Enter the quantum world, where traditional philosophical logic breaks down. First, explore the roots of quantum theory and how scientists gradually uncovered its surpassing strangeness. Clear up the meaning of the Heisenberg uncertainty principle, which is a metaphysical claim, not an epistemological one. Finally, delve into John von Neumann’s revolutionary quantum logic, working out an example.

29 min
Waves, Particles, and Quantum Entanglement
9: Waves, Particles, and Quantum Entanglement

Quantum mechanics rests on an apparent category mistake: Light can’t be both a wave and a particle, yet that’s what theory and experiments show. Analyze this puzzle from the realist and empiricist points of view. Then explore philosopher Arthur Fine’s “natural ontological attitude,” which reconciles realism and antirealism by demonstrating how they rely on different conceptions of truth.

30 min
Wanted Dead and Alive: Schrödinger's Cat
10: Wanted Dead and Alive: Schrödinger's Cat

The most famous paradox of quantum theory is the thought experiment showing that a cat under certain experimental conditions must be both dead and alive. Explore four proposed solutions to this conundrum, known as the measurement problem: the hidden-variable view, the Copenhagen interpretation, the idea that the human mind “collapses” a quantum state, and the many-worlds interpretation.

29 min
The Dream of Grand Unification
11: The Dream of Grand Unification

After the dust settled from the quantum revolution, physics was left with two fundamental theories: the standard model of particle physics for quantum phenomena and general relativity for gravitational interactions. Follow the quest for a grand unified theory that incorporates both. Armed with Karl Popper’s demarcation criteria, see how unifying ideas such as string theory fall short.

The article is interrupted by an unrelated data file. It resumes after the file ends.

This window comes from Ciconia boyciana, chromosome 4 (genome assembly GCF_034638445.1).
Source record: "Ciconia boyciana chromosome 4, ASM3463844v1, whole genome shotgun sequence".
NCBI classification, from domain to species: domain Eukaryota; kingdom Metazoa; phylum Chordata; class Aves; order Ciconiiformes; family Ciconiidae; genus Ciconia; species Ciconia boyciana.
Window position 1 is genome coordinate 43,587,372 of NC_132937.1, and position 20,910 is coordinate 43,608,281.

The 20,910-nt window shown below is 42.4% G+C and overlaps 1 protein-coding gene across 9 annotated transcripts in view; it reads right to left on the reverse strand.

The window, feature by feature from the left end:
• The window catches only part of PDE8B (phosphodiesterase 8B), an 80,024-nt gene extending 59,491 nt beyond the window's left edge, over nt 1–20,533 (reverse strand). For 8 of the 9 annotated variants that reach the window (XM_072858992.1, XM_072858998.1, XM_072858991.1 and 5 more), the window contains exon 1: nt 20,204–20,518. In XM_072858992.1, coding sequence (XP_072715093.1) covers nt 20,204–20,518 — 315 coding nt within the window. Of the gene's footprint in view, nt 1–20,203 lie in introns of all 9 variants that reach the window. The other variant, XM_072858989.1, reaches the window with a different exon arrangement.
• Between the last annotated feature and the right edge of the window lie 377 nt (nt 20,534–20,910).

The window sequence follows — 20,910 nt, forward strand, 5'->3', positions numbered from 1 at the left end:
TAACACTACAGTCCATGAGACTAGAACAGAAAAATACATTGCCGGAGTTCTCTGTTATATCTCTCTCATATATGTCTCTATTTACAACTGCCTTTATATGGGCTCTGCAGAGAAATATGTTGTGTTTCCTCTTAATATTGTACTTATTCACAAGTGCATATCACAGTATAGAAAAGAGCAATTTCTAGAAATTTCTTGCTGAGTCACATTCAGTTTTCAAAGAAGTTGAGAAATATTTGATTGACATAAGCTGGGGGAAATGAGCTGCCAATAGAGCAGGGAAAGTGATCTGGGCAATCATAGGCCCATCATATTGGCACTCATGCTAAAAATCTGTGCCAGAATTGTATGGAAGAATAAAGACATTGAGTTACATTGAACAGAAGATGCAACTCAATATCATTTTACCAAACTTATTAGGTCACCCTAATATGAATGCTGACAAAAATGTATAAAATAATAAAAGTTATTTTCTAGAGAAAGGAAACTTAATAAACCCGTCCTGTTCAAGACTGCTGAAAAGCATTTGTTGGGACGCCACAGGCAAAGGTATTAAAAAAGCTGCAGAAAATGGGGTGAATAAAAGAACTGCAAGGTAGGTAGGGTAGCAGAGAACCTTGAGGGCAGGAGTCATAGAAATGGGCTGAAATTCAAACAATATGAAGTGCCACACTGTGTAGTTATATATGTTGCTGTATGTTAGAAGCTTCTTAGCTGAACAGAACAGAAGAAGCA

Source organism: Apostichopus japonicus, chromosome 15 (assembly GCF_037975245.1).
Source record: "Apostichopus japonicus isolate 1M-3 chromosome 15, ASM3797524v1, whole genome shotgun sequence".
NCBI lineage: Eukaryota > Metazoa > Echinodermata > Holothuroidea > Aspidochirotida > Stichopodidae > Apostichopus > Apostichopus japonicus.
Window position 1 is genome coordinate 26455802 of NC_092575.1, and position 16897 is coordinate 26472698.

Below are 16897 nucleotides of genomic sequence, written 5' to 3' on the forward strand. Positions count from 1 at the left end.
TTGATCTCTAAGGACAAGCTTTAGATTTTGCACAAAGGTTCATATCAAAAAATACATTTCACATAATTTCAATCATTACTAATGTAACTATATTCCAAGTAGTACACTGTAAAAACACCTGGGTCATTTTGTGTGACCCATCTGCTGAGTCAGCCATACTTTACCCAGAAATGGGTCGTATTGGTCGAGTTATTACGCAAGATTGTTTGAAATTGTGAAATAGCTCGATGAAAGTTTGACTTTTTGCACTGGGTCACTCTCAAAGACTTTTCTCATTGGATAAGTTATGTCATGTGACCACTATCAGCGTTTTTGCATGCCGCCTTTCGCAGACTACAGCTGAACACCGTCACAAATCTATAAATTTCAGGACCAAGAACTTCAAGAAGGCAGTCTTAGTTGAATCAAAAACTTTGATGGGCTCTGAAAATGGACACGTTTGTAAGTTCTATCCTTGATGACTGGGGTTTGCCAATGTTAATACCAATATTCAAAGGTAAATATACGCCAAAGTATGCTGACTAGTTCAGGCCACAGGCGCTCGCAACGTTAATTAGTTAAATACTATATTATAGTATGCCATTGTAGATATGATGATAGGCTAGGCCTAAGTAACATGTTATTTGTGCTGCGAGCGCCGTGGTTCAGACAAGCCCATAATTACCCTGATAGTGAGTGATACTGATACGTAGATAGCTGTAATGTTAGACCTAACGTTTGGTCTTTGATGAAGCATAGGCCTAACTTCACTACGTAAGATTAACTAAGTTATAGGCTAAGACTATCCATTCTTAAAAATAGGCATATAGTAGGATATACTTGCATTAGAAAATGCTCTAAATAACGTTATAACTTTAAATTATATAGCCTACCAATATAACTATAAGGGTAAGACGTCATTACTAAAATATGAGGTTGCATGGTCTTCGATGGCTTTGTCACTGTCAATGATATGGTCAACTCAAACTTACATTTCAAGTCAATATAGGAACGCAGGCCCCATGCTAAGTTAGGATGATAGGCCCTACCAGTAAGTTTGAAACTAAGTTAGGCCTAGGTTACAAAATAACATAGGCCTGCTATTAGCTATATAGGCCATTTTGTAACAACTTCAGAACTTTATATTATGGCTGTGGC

31 min
The Physics of God
12: The Physics of God

The laws of physics have been invoked on both sides of the debate over the existence of God. Professor Gimbel closes the course by tracing the history of this dispute, from Newton’s belief in a Creator to today’s discussion of the “fine-tuning” of nature’s constants and whether God is responsible. Such big questions in physics inevitably bring us back to the roots of physics: philosophy.

29 min
Steven Gimbel

Scientists give us new accounts of how the universe works, and philosophers unpack those theories to see what they tell us about what is real.

ALMA MATER

Johns Hopkins University

INSTITUTION

Gettysburg College

About Steven Gimbel

Professor Steven Gimbel holds the Edwin T. Johnson and Cynthia Shearer Johnson Distinguished Teaching Chair in the Humanities at Gettysburg College in Pennsylvania, where he also serves as Chair of the Philosophy Department. He received his bachelor's degree in Physics and Philosophy from the University of Maryland, Baltimore County, and his doctoral degree in Philosophy from the Johns Hopkins University, where he wrote his dissertation on interpretations and the philosophical ramifications of relativity theory. At Gettysburg, he has been honored with the Luther W. and Bernice L. Thompson Distinguished Teaching Award. Professor Gimbel's research focuses on the philosophy of science, particularly the nature of scientific reasoning and the ways that science and culture interact. He has published many scholarly articles and four books, including Einstein's Jewish Science: Physics at the Intersection of Politics and Religion; and Einstein: His Space and Times. His books have been highly praised in periodicals such as The New York Review of Books, Physics Today, and The New York Times, which applauded his skill as "an engaging writer...[taking] readers on enlightening excursions...wherever his curiosity leads."